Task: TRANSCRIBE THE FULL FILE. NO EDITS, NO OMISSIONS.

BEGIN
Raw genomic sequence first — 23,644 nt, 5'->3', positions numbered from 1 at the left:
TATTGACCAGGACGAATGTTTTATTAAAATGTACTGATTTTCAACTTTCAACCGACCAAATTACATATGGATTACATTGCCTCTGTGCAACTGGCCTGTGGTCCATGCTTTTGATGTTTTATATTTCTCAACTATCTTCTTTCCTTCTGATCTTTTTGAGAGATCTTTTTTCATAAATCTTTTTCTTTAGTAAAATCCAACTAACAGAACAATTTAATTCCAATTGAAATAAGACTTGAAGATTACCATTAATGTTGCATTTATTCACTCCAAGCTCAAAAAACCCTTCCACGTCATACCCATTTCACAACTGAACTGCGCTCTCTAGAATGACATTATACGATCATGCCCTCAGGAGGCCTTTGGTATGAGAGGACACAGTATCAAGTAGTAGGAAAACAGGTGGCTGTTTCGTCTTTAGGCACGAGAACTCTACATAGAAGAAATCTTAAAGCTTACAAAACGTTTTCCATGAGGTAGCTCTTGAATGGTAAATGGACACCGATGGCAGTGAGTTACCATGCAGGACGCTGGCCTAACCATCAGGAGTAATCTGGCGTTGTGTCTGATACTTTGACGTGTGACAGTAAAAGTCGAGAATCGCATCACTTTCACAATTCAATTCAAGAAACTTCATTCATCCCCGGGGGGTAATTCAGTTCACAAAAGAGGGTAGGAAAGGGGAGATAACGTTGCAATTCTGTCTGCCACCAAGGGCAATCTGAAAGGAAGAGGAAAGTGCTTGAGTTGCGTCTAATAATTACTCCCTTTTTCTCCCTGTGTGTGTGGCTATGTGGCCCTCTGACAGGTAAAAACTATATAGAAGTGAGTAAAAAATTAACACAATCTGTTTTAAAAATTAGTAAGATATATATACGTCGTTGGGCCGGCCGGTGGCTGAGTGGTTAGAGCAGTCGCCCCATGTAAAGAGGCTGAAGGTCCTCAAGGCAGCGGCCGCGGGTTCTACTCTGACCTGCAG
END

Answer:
Raw genomic sequence first — 23,644 nt, 5'->3', positions numbered from 1 at the left:
TATTGACCAGGACGAATGTTTTATTAAAATGTACTGATTTTCAACTTTCAACCGACCAAATTACATATGGATTACATTGCCTCTGTGCAACTGGCCTGTGGTCCATGCTTTTGATGTTTTATATTTCTCAACTATCTTCTTTCCTTCTGATCTTTTTGAGAGATCTTTTTTCATAAATCTTTTTCTTTAGTAAAATCCAACTAACAGAACAATTTAATTCCAATTGAAATAAGACTTGAAGATTACCATTAATGTTGCATTTATTCACTCCAAGCTCAAAAAACCCTTCCACGTCATACCCATTTCACAACTGAACTGCGCTCTCTAGAATGACATTATACGATCATGCCCTCAGGAGGCCTTTGGTATGAGAGGACACAGTATCAAGTAGTAGGAAAACAGGTGGCTGTTTCGTCTTTAGGCACGAGAACTCTACATAGAAGAAATCTTAAAGCTTACAAAACGTTTTCCATGAGGTAGCTCTTGAATGGTAAATGGACACCGATGGCAGTGAGTTACCATGCAGGACGCTGGCCTAACCATCAGGAGTAATCTGGCGTTGTGTCTGATACTTTGACGTGTGACAGTAAAAGTCGAGAATCGCATCACTTTCACAATTCAATTCAAGAAACTTCATTCATCCCCGGGGGGTAATTCAGTTCACAAAAGAGGGTAGGAAAGGGGAGATAACGTTGCAATTCTGTCTGCCACCAAGGGCAATCTGAAAGGAAGAGGAAAGTGCTTGAGTTGCGTCTAATAATTACTCCCTTTTTCTCCCTGTGTGTGTGGCTATGTGGCCCTCTGACAGGTAAAAACTATATAGAAGTGAGTAAAAAATTAACACAATCTGTTTTAAAAATTAGTAAGATATATATACGTCGTTGGGCCGGCCGGTGGCTGAGTGGTTAGAGCAGTCGCCCCATGTAAAGAGGCTGAAGGTCCTCAAGGCAGCGGCCGCGGGTTCTACTCTGACCTGCAG